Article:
Thursday, May 3, 2018

Does God Hate Sinners?

         "The boastful shall not stand before Your eyes; You hate all who do iniquity." (Psalm 5:5)

"All their evil is at Gilgal; Indeed, I came to hate them there Because of the wickedness of their deeds I will drive them out of My house! I will love them no more; All their princes are rebels." (Hosea 9:15)

         God's Law is perfect. It is a reflection of His character and nature. He cannot allow sin and rebellion into His kingdom. He absolutely despises iniquity. He judges sinners. He punishes sinners. Sin stems forth from the human heart. His wrath is a reality. God cannot simply leave sin unaccounted for. This biblical truth should induce sobriety to our souls. But, there is good news.

         God is loving. He is gracious. He is kind. He is merciful. He is compassionate. He is patient. He is slow to anger. At the same time, our Creator is holy and just. He is righteous. He can be provoked to wrath. God's love and hatred are perfect. He hates without sinful intent. To be hated of God means to be under His wrath and judgement. Those whom He loves are those who have found favor in His sight. It was out of His unfathomable love for us that He sent His only begotten Son into this world to make atonement for our sins:

"but God shows his love for us in that while we were still sinners, Christ died for us. Since, therefore, we have now been justified by his blood, much more shall we be saved by him from the wrath of God. For if while we were enemies we were reconciled to God by the death of his Son, much more, now that we are reconciled, shall we be saved by his life." (Romans 5:8-10)

"Anyone who does not love does not know God, because God is love. In this the love of God was made manifest among us, that God sent his only Son into the world, so that we might live through him. In this is love, not that we have loved God but that he loved us and sent his Son to be the propitiation for our sins." (1 John 4:8-10)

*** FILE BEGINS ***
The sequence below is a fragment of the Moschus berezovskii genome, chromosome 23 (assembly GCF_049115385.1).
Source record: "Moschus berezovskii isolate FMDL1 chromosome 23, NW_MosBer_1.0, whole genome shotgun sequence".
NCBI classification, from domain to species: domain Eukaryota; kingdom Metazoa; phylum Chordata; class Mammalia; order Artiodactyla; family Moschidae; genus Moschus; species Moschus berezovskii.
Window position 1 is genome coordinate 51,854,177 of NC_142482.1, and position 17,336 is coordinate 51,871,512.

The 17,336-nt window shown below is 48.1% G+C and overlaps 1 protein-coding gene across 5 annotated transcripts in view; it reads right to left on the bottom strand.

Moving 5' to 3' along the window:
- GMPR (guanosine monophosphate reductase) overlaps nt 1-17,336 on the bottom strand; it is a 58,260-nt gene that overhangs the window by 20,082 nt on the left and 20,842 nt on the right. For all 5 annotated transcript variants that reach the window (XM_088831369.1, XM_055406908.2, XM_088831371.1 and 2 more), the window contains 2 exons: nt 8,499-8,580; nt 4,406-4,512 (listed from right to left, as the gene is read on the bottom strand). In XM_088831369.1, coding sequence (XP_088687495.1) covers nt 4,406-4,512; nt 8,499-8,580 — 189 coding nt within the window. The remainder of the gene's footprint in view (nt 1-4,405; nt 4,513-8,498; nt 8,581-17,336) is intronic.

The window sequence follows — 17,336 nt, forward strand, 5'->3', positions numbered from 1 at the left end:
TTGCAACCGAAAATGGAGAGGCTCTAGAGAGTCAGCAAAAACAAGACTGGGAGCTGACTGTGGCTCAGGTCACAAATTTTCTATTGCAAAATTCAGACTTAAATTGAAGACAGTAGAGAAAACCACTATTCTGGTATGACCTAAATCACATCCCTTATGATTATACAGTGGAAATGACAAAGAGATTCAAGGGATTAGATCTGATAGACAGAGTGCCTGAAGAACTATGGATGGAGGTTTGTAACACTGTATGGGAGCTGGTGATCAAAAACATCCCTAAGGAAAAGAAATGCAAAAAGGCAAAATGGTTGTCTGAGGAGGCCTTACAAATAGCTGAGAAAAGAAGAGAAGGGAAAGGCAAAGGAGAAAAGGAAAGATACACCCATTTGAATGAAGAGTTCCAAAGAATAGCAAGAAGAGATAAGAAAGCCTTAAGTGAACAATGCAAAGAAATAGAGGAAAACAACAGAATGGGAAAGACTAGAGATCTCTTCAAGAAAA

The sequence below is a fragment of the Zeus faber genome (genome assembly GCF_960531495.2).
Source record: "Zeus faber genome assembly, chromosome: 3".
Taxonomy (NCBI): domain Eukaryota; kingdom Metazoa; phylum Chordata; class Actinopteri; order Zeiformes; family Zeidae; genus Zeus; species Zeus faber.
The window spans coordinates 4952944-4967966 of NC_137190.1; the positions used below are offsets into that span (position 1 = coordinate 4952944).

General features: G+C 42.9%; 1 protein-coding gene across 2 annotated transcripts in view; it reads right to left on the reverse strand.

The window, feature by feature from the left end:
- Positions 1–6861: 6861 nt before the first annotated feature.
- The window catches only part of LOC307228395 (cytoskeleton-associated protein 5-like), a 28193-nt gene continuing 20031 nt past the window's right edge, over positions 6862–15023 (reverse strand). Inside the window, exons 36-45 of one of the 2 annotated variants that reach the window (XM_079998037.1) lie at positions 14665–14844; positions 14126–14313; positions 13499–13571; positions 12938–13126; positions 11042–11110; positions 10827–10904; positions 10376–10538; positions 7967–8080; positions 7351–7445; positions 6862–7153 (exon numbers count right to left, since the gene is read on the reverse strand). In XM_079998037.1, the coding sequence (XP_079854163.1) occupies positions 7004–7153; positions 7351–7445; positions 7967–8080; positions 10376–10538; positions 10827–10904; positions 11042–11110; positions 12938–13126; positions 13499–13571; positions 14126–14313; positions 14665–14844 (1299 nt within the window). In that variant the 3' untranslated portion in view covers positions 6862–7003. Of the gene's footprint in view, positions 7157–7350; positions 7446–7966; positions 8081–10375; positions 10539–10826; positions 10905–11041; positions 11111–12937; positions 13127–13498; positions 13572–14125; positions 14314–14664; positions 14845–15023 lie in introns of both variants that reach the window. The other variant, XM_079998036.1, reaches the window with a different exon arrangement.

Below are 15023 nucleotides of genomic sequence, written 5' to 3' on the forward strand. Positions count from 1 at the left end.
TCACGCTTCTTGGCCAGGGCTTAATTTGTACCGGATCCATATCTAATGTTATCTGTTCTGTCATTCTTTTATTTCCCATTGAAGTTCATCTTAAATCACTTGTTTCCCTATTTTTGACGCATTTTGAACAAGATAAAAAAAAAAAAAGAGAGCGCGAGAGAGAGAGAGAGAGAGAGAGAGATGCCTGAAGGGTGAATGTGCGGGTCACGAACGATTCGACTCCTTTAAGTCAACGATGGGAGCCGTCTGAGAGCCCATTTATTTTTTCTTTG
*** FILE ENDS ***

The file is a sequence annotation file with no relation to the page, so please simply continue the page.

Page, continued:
Therefore, those who desire to have fellowship with God must be reconciled to Him through faith in Jesus Christ. We must have our sins forgiven. We must have our sins taken away from us. One may ask, "How can a God of love hate at the same time?" The answer to that question is that there are many aspects of His character. His love is more than simply warm feelings.

          His provisional love for sinners is not incompatible with His righteous judgement. If we are Christians, then God is not only our King but also our Father. We cannot simply water down His character. We must consider His character in its entirety, lest we create for ourselves an idol because of a defective view of God.

         God does indeed have love for us. He has provided a means for us to escape divine condemnation. The richness of His mercy is unsearchable. He does desire reconciliation, especially with those who believe on Him for salvation. Nevertheless, we should not take these truths lightly. We should abhor sin. We should reject it at all costs. The command for us to love our enemies is rooted in God's provisional love for sinners.

         We are justified by God's grace through our faith in the work of His Son Jesus Christ. We cannot merit our salvation. God desires that all men come to salvation (Acts 17:26-31). He wants all to come to repentance (2 Peter 3:9). He has no desire in punishing the wicked (Ezekiel 18:23; 33:10-11). It is not God who sends people to hell. People end up there because that is the eternal destiny they chose. There is a day coming in which every man will give account of himself to God.

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